How Portland's cost of living stacks up along the West coast
Goods and services in Portland are expensive relative to other large cities, but nothing like California and cheaper than Seattle, a new survey finds.
Driving the news: Each quarter, The Council for Community and Economic Research assembles a cost-of-living index designed to measure "regional differences in the cost of consumer goods and services."
- The group's proverbial bucket includes housing, utilities, groceries, transportation, health care and miscellaneous goods and services, and is based on spending by "professional and managerial households in the top income quintile" — meaning the top 20% of earners.
- Portland's cost-of-living index value in the third quarter of 2023 was 119.3 — putting us nearly 20 points over the average.
How it works: 100 represents the average cost of living nationally across 269 cities.
- If a city has a value over 100, its cost of living is higher than average. Under 100 means it's lower.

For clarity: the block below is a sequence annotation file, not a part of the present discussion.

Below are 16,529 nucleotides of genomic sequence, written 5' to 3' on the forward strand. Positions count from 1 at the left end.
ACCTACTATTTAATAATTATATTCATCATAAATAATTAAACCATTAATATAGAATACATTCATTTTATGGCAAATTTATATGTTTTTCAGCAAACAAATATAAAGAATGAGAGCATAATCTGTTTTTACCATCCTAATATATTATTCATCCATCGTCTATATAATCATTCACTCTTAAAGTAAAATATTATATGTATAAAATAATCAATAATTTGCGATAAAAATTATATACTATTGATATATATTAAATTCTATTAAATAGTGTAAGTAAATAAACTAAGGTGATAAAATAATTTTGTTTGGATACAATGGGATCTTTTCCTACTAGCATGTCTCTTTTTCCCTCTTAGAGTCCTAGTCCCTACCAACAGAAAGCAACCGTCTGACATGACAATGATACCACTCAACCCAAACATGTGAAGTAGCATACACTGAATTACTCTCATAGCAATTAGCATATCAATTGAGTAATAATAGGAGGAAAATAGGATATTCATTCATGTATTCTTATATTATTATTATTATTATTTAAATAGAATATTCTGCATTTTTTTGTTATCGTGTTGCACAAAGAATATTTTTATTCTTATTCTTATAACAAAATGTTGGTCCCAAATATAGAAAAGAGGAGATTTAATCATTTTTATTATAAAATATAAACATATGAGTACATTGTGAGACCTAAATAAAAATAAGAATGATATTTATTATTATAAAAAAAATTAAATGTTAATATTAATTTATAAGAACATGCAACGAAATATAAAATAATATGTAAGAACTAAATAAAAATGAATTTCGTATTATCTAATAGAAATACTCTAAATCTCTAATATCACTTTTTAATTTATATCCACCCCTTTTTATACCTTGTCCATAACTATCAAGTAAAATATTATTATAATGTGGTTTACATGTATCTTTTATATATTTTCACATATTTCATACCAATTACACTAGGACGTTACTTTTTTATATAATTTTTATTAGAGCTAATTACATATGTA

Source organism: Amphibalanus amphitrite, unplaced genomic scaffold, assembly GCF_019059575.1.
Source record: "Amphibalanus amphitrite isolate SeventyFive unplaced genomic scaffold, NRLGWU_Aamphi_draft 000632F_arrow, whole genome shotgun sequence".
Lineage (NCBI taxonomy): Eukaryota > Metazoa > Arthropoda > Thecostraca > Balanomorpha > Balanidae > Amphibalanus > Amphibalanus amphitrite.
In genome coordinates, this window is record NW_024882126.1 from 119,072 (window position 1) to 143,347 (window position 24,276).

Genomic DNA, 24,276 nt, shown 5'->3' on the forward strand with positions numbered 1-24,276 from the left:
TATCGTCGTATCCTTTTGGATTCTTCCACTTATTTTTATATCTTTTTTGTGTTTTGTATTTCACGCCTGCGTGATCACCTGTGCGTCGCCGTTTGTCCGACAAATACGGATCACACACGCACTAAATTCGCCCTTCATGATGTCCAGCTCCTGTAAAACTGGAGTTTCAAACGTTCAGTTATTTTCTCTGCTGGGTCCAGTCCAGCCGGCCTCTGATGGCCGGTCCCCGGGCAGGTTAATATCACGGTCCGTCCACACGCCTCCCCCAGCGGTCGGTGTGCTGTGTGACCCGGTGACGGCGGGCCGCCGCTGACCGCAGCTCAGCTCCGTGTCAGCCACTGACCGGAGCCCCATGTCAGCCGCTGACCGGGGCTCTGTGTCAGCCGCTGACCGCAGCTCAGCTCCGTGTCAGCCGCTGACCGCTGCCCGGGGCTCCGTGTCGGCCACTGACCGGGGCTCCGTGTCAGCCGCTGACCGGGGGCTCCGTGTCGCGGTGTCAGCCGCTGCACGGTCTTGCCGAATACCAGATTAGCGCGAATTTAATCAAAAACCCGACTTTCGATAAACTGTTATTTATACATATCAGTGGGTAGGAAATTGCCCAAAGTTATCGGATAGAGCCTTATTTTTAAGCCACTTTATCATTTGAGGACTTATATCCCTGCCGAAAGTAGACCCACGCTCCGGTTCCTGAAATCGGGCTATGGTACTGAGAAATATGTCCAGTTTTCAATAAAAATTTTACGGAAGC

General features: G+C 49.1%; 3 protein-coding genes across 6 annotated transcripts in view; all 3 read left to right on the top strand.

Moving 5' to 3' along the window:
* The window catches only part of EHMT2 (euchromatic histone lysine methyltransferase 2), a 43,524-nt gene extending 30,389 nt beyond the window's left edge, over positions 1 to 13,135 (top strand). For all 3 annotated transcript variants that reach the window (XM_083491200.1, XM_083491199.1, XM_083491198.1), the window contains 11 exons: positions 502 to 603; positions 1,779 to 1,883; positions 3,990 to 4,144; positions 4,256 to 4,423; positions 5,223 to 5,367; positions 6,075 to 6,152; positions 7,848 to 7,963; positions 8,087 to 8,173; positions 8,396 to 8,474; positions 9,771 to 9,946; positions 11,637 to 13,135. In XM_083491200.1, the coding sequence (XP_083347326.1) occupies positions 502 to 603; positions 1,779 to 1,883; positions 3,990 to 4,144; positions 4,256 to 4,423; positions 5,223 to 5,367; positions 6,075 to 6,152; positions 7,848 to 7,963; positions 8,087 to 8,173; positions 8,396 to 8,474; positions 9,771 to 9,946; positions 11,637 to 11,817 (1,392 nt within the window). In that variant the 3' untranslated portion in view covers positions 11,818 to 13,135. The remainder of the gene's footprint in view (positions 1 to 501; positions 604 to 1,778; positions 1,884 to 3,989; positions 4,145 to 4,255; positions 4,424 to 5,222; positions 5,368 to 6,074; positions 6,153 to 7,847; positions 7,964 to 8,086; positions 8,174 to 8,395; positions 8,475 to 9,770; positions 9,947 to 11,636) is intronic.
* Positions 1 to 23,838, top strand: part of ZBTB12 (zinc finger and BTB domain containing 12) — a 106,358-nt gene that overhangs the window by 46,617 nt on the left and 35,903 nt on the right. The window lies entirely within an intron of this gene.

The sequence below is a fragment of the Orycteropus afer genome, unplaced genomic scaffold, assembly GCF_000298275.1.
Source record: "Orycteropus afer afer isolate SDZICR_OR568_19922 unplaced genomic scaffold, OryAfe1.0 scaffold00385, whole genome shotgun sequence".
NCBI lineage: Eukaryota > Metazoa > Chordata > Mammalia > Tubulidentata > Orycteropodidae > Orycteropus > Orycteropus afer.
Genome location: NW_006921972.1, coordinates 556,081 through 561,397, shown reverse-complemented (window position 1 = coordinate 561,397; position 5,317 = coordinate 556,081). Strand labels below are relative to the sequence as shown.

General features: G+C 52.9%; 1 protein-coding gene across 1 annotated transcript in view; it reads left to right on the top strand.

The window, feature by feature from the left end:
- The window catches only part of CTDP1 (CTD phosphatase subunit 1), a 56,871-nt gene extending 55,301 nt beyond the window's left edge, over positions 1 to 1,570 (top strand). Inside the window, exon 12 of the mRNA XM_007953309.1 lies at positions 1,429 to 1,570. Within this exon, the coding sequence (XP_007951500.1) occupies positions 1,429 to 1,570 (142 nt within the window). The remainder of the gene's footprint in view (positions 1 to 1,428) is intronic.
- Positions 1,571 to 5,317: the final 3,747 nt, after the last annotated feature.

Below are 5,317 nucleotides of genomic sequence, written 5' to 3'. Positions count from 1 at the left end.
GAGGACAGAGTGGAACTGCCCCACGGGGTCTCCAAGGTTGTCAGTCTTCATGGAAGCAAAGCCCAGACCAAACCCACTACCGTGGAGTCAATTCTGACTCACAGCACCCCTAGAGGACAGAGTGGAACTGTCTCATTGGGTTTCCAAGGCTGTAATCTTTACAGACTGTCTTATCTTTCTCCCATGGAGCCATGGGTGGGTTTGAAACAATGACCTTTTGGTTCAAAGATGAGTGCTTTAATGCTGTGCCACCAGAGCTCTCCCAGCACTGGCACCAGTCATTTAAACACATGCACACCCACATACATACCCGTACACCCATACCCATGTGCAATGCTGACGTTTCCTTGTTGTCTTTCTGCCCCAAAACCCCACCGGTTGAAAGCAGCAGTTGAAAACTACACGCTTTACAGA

- The higher the value, the more expensive the city relative to the average.
By the numbers: Portland's most expensive category was housing — earning a 143.3 on the index.
- The least expensive was utilities — with a 98 index value it was the only measured category where Portland came in below average.
Details: Categories are weighted differently across the index, which influences the final ranking.
- Housing got a substantial weighing — 28% — while health care was weighted at less than 5% of living costs.
Of note: Taxes weren't included.
Zoom in: Eugene, the only other Oregon city in the index, also ranked higher than average in all costs but utilities, with an overall index value of 110.
Zoom out: Compared to California cities of more than 100,000 residents, Portland came in as less expensive than San Jose, San Francisco, Los Angeles, San Diego and Oakland.
- Compared to cities in Washington, Portland ranked cheaper than Seattle and surrounding areas, including Kent and Everett.
Between the lines: Because the list of participating cities changes each quarter, the cost-of-living index can't be used to measure inflation — but other indicators suggest that higher prices are certainly sticking around.
The big picture: You could make a Portland salary stretch further if you work remotely from Augusta, Georgia, or Fort Wayne, Indiana.
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